As many as six rookies -- Barkley, Derrius Guice, Rashaad Penny, Ronald Jones, Sony Michel and Royce Freeman -- could find themselves Week 1 starting tailbacks, which would be the most since 2008 (also six), and Kerryon Johnson and Nick Chubb each also has a chance at a starting nod. That's a lot of talent granted a chance to make an immediate impact, certainly as much as we've seen in any other year this decade (besides, obviously, 2017, which still didn't boast that many Week 1 starters).

Now, consider the running backs with two-plus years' NFL experience who won't yet have celebrated their 25th birthdays when the 2018 season begins. Several have generated headlines of their own to this point:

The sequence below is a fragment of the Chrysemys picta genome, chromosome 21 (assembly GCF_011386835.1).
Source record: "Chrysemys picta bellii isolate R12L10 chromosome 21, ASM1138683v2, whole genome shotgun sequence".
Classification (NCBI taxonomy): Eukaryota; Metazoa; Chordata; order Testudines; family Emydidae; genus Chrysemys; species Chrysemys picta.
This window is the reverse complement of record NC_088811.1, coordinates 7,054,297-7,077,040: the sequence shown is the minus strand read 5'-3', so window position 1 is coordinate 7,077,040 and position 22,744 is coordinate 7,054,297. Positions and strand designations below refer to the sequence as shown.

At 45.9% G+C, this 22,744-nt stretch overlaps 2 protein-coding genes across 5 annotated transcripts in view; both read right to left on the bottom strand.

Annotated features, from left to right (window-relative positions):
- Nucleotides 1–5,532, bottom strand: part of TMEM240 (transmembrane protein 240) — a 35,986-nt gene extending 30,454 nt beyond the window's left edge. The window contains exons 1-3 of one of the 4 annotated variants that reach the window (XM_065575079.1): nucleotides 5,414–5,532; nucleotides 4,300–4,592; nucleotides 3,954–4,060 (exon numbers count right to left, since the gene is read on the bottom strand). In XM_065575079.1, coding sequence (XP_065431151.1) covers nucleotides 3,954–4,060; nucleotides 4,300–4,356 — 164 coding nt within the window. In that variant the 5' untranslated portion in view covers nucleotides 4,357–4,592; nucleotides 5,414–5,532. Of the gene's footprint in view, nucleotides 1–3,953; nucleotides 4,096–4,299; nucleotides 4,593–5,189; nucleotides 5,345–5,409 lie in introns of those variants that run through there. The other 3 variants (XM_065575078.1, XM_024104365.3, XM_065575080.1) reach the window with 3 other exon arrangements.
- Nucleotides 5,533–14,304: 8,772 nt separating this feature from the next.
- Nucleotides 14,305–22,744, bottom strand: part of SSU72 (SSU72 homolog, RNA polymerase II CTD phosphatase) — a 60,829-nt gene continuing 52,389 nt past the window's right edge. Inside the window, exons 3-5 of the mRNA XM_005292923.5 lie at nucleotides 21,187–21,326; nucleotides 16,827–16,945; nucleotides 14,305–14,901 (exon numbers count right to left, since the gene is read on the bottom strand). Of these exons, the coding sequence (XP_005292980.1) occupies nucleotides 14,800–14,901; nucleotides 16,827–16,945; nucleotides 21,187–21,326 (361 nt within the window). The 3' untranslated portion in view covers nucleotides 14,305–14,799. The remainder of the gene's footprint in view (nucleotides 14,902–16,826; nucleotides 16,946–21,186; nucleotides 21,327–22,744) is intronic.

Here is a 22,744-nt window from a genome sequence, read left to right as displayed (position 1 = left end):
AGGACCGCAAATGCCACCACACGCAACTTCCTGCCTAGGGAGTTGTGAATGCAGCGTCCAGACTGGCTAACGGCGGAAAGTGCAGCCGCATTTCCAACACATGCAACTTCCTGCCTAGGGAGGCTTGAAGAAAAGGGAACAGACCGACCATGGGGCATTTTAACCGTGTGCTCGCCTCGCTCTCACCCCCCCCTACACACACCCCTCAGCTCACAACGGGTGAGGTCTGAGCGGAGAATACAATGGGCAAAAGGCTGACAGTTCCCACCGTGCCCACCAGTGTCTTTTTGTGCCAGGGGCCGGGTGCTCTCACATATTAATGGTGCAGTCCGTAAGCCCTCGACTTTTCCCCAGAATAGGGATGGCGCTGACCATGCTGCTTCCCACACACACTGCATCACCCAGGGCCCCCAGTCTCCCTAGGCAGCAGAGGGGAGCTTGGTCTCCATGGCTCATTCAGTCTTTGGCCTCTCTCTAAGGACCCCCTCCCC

• Todd Gurley II, age 24, enjoyed the 20th-best PPR fantasy point total by any running back in history (383.3) in what was a breakthrough third year in the league, and he capped it with what was one of the most dominating fantasy playoff (Weeks 14-17) runs in league history, scoring 123.1 PPR fantasy points during that span.

  • Ezekiel Elliott, age 23, became only the fourth running back in history to average at least 20 PPR fantasy points per game (minimum 10 played) in each of his first two seasons in the league.

  • Jordan Howard, age 23, fell just three-tenths of a PPR fantasy point shy of becoming only the 27th running back in history to score at least 200 in each of his first two seasons in the league.